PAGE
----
It is well known that, after recovery has occurred from the acute effects of a head injury, numerous vestiges of the injury often remain or develop in the form of subacute or chronic symptoms and signs. In an attempt to establish a basis for more accurate determination as to the prognosis of these later sequelae, we have investigated 255 cases, which have been followed from one to five years after accident. In this study we were primarily concerned with the relationship existing between the location of the fracture and the development and duration of both symptoms and neurologic signs, as well as with the significance of the primary period of unconsciousness.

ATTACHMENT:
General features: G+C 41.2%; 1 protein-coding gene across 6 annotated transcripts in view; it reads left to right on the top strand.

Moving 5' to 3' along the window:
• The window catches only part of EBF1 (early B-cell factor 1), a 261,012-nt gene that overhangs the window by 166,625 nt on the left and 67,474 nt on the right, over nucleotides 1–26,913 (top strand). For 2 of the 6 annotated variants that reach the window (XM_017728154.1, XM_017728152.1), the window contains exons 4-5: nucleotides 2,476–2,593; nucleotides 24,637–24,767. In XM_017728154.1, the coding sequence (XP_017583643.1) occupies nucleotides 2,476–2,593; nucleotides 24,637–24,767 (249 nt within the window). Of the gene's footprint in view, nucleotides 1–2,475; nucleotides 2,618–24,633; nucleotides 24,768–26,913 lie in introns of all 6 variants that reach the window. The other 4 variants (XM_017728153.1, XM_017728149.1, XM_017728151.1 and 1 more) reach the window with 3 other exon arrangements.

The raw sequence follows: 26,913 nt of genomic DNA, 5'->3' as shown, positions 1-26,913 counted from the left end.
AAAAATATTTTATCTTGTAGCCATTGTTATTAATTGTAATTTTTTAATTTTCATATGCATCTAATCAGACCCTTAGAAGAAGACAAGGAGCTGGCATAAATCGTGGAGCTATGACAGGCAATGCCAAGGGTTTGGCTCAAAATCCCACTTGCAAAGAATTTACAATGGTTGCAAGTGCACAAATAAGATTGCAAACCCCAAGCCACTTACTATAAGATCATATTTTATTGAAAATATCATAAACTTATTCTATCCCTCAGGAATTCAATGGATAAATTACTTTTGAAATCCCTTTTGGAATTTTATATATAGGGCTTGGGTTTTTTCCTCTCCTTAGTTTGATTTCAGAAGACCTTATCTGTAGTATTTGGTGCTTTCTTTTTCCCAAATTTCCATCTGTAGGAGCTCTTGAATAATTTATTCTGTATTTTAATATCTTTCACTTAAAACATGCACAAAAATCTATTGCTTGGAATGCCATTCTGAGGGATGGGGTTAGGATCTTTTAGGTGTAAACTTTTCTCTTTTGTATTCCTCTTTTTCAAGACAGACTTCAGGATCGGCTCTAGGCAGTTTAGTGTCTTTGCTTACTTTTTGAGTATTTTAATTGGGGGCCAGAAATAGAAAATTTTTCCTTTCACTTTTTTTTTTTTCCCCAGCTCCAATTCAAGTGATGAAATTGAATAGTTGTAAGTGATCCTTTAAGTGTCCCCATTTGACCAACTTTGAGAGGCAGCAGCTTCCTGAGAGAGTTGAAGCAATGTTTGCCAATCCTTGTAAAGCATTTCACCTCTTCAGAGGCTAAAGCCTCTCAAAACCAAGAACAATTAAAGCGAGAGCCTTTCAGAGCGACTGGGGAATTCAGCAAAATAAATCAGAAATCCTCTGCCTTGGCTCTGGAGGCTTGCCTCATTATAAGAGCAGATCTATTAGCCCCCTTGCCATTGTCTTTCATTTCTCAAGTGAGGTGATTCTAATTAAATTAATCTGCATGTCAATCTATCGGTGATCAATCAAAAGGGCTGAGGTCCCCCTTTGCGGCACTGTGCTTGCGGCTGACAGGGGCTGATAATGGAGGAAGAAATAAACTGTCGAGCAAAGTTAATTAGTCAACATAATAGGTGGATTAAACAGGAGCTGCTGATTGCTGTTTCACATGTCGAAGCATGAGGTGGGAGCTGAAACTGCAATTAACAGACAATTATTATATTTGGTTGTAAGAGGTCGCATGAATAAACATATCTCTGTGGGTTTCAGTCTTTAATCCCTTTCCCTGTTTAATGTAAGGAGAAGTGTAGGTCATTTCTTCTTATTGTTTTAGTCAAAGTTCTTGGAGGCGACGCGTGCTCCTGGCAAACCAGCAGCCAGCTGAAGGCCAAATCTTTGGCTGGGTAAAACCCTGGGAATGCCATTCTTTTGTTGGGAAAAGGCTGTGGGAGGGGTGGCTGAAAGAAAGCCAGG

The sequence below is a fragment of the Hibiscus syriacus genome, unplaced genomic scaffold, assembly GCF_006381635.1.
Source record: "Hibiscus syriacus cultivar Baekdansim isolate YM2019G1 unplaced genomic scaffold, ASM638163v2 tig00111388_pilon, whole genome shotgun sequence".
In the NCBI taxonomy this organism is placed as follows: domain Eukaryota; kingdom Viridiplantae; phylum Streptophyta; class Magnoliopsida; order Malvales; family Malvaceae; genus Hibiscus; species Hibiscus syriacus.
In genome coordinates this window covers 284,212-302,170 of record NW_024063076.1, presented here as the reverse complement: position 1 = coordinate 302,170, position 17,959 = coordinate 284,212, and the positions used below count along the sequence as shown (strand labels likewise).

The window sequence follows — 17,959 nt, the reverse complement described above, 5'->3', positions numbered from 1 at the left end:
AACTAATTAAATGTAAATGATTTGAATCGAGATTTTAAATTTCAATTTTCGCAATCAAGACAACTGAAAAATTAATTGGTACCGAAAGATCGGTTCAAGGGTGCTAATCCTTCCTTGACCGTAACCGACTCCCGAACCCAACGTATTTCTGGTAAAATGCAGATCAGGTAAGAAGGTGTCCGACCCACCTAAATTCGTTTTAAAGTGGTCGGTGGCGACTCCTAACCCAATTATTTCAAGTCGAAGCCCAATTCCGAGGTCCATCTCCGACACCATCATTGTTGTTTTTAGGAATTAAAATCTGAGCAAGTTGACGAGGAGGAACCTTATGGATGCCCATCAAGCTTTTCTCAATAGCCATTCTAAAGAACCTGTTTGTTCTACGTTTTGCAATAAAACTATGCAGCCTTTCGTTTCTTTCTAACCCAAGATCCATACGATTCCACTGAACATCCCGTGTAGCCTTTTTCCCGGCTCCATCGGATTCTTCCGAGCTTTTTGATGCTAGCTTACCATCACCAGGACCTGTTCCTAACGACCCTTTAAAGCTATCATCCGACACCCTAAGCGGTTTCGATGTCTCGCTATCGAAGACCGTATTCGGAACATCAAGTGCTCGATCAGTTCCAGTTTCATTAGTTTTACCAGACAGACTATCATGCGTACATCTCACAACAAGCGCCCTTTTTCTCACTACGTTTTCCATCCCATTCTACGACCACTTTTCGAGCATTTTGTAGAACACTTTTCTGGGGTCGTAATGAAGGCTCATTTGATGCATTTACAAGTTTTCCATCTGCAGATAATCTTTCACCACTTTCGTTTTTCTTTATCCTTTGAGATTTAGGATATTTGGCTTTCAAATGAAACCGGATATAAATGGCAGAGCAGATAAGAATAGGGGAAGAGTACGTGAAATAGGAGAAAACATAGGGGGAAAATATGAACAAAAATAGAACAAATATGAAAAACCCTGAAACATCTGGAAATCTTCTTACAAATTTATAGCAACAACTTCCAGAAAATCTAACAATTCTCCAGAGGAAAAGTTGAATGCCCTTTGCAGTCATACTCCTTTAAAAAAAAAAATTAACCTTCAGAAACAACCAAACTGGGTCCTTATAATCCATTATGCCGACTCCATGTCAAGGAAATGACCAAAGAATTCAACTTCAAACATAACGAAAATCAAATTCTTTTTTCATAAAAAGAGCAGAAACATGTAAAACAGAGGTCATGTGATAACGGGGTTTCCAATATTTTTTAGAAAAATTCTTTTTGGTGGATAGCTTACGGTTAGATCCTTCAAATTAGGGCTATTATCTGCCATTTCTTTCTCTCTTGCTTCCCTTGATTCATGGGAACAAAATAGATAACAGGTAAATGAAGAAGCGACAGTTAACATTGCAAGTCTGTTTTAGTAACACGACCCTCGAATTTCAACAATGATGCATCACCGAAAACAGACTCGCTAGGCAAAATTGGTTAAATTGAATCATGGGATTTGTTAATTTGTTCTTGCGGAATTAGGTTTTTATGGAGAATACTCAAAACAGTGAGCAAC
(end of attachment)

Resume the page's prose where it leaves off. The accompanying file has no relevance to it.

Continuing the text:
The series was subdivided into groups depending on the presence and location of fracture, the diagnosis of which was determined by roentgenography. Rupture of the ear membrane, with resulting hemorrhage, or a distended bluish membrane was considered diagnostic of
GLASER MA, SHAFER FP. SKULL AND BRAIN TRAUMAS: THEIR SEQUELAE: A CLINICAL REVIEW OF TWO HUNDRED AND FIFTY-FIVE CASES. JAMA. 1932;98(4):271–276. doi:10.1001/jama.1932.02730300001001
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